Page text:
Cancer Diagnostics and Innovation

Cancer survival rates in England are higher than they have ever been and earlier diagnosis is a key part of improving survival rates further.

The NHS Long Term Plan continues to expand upon work to transform cancer care so that from 2028, an extra 55,000 people each year will survive for five years or more following their cancer diagnosis, plus three in four cancers (75%) will be diagnosed at an early stage.

Earlier diagnosis is critical to meeting this ambition, as it means patients can receive treatment when there is a better chance of achieving a complete cure.

By providing dedicated focus and capacity, the Alliance is working to drive forward change in order to deliver improvements in cancer outcomes locally. Humber and North Yorkshire Cancer Alliance is working with partners to develop and deliver strategic plans for radiology, pathology, and endoscopy services across the area. These plans include:

Rapid Diagnostic Centres

The rollout of Rapid Diagnostic Centres (RDCs) across England is an ambitious five-year programme that is designed to speed up diagnosis of cancer and other serious conditions. The programme, which started in 2019, supports innovation across cancer pathways and aims to ensure everyone with suspected cancer gets the right test at the right time, in as few visits as possible.

By bringing together existing diagnostic capabilities and clinical expertise to provide a coordinated access to diagnostic pathways, RDCs offer a more personalised, accurate and rapid diagnosis for patients with symptoms that could indicate cancer.

RDCs also introduce a non-specific symptom pathway for patients who display symptoms that could indicate cancer but don’t align to specific cancers, such as unexplained weight loss, fatigue or vague abdominal pain.

The core principles of RDCs are to provide; a coordinated access to a diagnostic pathway, accurate, personalised and rapid diagnosis through networked provision, and one urgent cancer referral in order to be diagnosed with cancer. The RDC approach contains seven key components:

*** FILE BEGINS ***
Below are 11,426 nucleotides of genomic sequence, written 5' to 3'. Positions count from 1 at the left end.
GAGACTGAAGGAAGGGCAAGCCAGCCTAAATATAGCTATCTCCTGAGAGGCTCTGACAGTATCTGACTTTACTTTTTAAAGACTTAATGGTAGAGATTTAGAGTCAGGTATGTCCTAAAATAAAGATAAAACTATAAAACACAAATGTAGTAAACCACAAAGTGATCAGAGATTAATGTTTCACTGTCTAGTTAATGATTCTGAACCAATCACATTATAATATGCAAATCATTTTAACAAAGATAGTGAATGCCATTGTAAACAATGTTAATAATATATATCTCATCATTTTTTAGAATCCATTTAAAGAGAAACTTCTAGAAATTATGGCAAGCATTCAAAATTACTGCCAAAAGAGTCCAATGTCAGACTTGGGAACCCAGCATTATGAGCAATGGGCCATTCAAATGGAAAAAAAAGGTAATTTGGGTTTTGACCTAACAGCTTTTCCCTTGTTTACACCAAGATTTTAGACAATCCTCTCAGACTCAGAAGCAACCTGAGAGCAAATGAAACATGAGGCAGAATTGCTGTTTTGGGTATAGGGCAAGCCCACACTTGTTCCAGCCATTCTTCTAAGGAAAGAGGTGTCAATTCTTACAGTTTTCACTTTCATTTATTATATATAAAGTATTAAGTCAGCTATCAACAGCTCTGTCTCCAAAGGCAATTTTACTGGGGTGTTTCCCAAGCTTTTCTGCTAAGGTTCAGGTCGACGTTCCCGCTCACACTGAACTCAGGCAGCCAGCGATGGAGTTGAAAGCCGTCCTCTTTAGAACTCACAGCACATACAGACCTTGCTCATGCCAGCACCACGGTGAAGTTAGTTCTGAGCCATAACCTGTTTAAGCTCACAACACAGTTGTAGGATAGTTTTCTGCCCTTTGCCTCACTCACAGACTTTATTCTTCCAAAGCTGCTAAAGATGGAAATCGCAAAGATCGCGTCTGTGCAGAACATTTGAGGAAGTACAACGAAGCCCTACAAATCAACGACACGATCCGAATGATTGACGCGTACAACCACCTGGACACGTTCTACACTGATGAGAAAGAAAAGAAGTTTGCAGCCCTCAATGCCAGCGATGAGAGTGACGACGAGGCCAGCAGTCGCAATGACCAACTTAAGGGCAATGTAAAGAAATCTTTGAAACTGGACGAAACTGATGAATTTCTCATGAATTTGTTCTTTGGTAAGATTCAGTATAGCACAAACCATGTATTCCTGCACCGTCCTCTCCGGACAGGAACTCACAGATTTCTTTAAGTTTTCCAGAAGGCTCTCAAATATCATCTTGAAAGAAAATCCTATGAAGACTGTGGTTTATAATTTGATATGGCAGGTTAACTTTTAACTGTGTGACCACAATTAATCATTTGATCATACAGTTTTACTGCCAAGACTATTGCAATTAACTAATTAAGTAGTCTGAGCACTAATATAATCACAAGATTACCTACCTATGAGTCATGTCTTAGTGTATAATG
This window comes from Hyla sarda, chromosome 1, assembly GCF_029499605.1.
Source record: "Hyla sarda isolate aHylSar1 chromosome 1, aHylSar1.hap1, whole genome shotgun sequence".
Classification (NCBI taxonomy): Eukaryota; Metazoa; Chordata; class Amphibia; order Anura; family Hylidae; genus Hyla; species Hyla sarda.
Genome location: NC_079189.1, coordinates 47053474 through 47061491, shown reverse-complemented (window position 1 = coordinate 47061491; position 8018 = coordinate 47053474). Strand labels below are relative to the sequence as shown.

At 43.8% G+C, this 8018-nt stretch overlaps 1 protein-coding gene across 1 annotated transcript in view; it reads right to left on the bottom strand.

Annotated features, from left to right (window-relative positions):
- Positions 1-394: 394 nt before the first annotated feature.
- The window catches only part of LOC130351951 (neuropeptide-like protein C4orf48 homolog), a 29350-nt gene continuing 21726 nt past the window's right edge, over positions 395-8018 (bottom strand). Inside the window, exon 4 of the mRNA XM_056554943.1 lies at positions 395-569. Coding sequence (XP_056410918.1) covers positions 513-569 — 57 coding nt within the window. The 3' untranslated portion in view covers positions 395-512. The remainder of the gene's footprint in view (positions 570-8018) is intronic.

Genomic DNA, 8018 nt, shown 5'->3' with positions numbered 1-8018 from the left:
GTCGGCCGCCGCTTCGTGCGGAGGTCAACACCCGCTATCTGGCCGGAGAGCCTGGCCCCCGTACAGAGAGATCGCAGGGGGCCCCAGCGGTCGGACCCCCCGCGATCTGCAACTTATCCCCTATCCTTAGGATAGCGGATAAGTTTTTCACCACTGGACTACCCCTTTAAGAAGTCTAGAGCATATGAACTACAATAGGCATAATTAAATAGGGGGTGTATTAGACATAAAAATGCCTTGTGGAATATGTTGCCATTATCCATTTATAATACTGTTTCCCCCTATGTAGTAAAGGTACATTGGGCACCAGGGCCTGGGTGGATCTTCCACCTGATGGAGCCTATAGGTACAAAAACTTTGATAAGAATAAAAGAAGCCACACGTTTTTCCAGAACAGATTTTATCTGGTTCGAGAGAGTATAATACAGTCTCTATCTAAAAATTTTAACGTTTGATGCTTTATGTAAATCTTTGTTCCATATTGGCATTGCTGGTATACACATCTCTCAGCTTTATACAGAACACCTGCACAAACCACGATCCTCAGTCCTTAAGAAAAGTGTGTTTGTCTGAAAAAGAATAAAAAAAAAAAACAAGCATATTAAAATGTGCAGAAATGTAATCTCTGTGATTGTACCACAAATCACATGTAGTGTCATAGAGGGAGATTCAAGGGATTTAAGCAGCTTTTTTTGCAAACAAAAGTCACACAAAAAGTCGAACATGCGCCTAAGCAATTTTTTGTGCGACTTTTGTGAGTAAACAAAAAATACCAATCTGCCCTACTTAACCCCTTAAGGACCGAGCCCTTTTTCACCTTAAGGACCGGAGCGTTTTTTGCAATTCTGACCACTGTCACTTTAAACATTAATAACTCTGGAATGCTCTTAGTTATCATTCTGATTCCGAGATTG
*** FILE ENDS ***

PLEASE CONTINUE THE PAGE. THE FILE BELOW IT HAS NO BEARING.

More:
The Alliance is now working with stakeholders to embed RDC principles and pathways across our region. There are currently three live RDC pathways across Humber and North Yorkshire which have already supported a faster diagnosis for approximately 550 patients. By 2024, the Alliance aims to accomplish the national ambition of achieving full population coverage across England by applying RDC principles to every non site-specific and site-specific symptom pathway.

Community Diagnostic Centres

An independent report published by Professor Sir Mike Richards in October 2020, recommended the need for a new diagnostics model, where more facilities are created in free-standing locations away from main hospital sites. 

The Alliance is currently working with stakeholders across Humber and North Yorkshire to develop ambitions and plans for Community Diagnostic Centres across our region, which will contribute to the following aims: 

  • To improve population health outcomes by reaching earlier, faster and more accurate diagnoses of health conditions. 
  • To increase diagnostic capacity by investing in new facilities, equipment and training new and existing staff, contributing to recovery from COVID-19 and reducing pressure on acute sites.